Slice of Life #27: Dramatic Grading!

Last weekend, I was angry. I sat down to grade my students’ notebook pages (a skill my colleagues use with their students to great success), and was disappointed by the utter crap I was looking at.

Okay, I know that was a dramatic few sentences. But it’s exhausting to teach, reteach, give work time, manage behaviors, and only get about 5 examples of quality work from over 100 students.

It wasn’t that the handwriting was messy (although some of it was)…

It wasn’t that the pages were unorganized (although that started to give me a headache after about 15 assignments)…

It was that images and color took precedence over conclusions and evidence.

All of these things together made these notebook pages SO DIFFICULT to grade! One class into the grading process, I had to take a step back and reassess my goals: What was it that I was prioritizing in this grading cycle? Even more importantly, did I make that criteria clear to my students when I presented the assignment? I thought I did, but clearly the evidence said otherwise.

So, I gave up.

JUST KIDDING!

I came up with a creative solution, of course! (That’s what we teachers are best at, you know.)

I whipped up a checklist of all of the standards we’d covered in our unit so far (It’s a rubric, really, but 6th graders are allergic to that word, so “checklist” we use). The next day, I presented the problem and solution to my students. I gave them each a copy of the checklist, student and teacher samples for each skill I requested to see in action, and gave them work time, sticky notes, markers, and books.

I was met with refrains of, “This is a lot of work!”, “WHAT?”” and “When is this due?!”, to which I responded truthfully:

“Luckily, if you’ve been keeping up with us, you’ve already done a lot of this work. Today I simply want you to go on a scavenger hunt through your notebook to see what you already have. Add your sticky notes to identify standards #1-5. Then, you can spend the rest of the week adding examples to your ideas, or catching up on anything you haven’t done yet. Your completed checklist is due Friday.”

That brings us to today.

Today is Wednesday, and I know not everyone is in a good place with this checklist. There are still behaviors getting in the way of students reaching their full potential. In classes of up to 28 students, I often spend time answering questions or reteaching to the students who want to learn but aren’t getting it – versus reminding/threatening students to get back to work. I try to do both, but it’s hard to be useful to anyone when stretched so thin.

I do feel like our educational system is flawed. If true learning was the goal of school, we would not ask 11-year-olds to switch classes every 42 minutes and demand full active listening, organization, and analytical thinking in varying disciplines for 6 hours straight. We would have more social/emotional supports for them. We would have smaller class sizes. We would have more authentic learning tasks. We would not give them iPads to treat like personal playthings, but have classroom sets of technology to access as we adults deem necessary.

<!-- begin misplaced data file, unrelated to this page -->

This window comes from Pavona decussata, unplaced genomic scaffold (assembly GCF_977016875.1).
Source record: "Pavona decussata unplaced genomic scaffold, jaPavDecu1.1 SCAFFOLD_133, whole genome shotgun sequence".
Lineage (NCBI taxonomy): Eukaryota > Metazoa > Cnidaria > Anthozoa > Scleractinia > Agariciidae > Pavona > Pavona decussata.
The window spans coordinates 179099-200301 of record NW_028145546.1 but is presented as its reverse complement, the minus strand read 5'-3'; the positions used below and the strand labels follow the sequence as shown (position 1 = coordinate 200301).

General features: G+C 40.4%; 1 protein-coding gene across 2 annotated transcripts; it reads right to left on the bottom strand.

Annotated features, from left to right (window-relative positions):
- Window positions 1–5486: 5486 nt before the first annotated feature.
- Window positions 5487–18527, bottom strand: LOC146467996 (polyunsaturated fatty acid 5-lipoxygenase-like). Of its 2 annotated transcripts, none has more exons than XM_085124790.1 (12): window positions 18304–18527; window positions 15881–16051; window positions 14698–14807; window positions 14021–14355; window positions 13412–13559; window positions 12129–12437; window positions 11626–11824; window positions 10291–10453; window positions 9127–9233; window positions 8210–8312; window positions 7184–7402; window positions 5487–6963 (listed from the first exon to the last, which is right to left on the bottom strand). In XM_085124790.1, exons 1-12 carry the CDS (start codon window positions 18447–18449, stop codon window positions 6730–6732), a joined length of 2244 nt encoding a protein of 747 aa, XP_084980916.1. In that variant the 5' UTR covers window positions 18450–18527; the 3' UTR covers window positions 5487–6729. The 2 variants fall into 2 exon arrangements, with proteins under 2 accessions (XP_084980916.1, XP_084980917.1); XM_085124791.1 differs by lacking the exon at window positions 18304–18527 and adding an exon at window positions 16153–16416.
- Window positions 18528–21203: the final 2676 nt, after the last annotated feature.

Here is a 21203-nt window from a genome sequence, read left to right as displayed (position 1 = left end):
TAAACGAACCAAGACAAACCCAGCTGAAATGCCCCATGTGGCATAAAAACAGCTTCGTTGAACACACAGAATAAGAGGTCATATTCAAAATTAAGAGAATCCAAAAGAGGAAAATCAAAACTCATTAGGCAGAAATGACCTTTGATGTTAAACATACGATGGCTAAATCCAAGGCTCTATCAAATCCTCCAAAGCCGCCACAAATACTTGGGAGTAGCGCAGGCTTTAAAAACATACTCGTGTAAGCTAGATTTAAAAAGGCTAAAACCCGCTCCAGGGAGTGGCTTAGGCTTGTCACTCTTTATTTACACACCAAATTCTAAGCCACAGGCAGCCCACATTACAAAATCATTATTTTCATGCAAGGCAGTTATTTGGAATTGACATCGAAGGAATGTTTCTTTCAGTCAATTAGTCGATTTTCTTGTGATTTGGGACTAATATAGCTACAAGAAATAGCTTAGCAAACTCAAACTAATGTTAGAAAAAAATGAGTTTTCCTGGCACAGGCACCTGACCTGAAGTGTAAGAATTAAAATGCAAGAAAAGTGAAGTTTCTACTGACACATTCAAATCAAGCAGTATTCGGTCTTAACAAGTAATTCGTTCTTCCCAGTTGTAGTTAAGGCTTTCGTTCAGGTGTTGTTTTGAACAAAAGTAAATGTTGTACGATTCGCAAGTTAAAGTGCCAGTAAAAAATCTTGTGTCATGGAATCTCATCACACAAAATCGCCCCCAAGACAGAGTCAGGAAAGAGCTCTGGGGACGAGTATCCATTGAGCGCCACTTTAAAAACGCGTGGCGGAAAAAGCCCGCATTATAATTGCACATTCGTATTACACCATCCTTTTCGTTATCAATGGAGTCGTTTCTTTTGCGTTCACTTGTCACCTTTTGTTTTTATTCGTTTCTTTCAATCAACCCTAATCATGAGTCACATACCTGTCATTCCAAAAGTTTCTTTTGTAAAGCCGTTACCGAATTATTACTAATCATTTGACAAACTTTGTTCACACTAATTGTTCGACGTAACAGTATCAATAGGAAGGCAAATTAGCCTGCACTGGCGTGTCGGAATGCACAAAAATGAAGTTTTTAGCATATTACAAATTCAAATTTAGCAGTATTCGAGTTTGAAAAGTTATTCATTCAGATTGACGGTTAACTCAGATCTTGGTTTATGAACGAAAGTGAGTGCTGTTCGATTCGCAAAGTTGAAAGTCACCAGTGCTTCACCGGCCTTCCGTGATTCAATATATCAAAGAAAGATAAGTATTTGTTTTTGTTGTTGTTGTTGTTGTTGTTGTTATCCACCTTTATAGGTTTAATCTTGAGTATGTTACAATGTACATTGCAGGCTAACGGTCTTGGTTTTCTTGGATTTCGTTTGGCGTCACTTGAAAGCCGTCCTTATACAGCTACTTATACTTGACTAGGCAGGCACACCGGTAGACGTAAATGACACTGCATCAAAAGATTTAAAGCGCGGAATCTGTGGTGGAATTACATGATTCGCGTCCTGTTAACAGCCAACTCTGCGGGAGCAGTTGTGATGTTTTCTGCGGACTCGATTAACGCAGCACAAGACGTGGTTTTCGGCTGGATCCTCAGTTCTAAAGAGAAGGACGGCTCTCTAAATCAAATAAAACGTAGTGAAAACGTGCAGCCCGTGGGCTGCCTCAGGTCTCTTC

In short, I know that as a system, we aren’t creating the environments we need in order to have all students reach their full potential. But I do find hope in offering second chances, especially when those chances don’t cheapen the effort of those students who have been on task throughout the unit. I hope this checklist, which leans toward standards-based grading, is the solution for at least some of the kids who would have otherwise slipped through the cracks.

I suppose I’ll have to report back Friday!

6 thoughts on “Slice of Life #27: Dramatic Grading!

  1. I think this is a brilliant idea. And you can then use their sticky notes to guide your understanding of their demonstration of meeting standards. Anything that makes goals more transparent is a good idea, I think. I also think this was VERY well written. You brought us along on your journey, with its exasperation, regrouping, hope…

    Like

  2. I liked the pacing here. And your sense of humor shows through nicely. The way you captured that exasperated educator, and the flawed system, did well to illustrate your intention without losing a simple sense of optimism. Nice juggling act.

    Like

  3. A stellar approach when the frustration was peaking. So good, so good, so good! And your paragraph in which you question why we do what we do to early adolescents in regards to pace, class length, schedules and SEL is passionate and powerful.

    Like

  4. Oh, I’ve been there. Searching notebooks, spending too much time just looking for things and trying to figure out the mind of a 12 year old. I love how you stepped back, created a checklist, and gave them more time. Bravo for second chances. Don’t we all need them at times?

    Like

Leave a Reply

Fill in your details below or click an icon to log in:

WordPress.com Logo

You are commenting using your WordPress.com account. Log Out /  Change )

Google photo

You are commenting using your Google account. Log Out /  Change )

Twitter picture

You are commenting using your Twitter account. Log Out /  Change )

Facebook photo

You are commenting using your Facebook account. Log Out /  Change )

Connecting to %s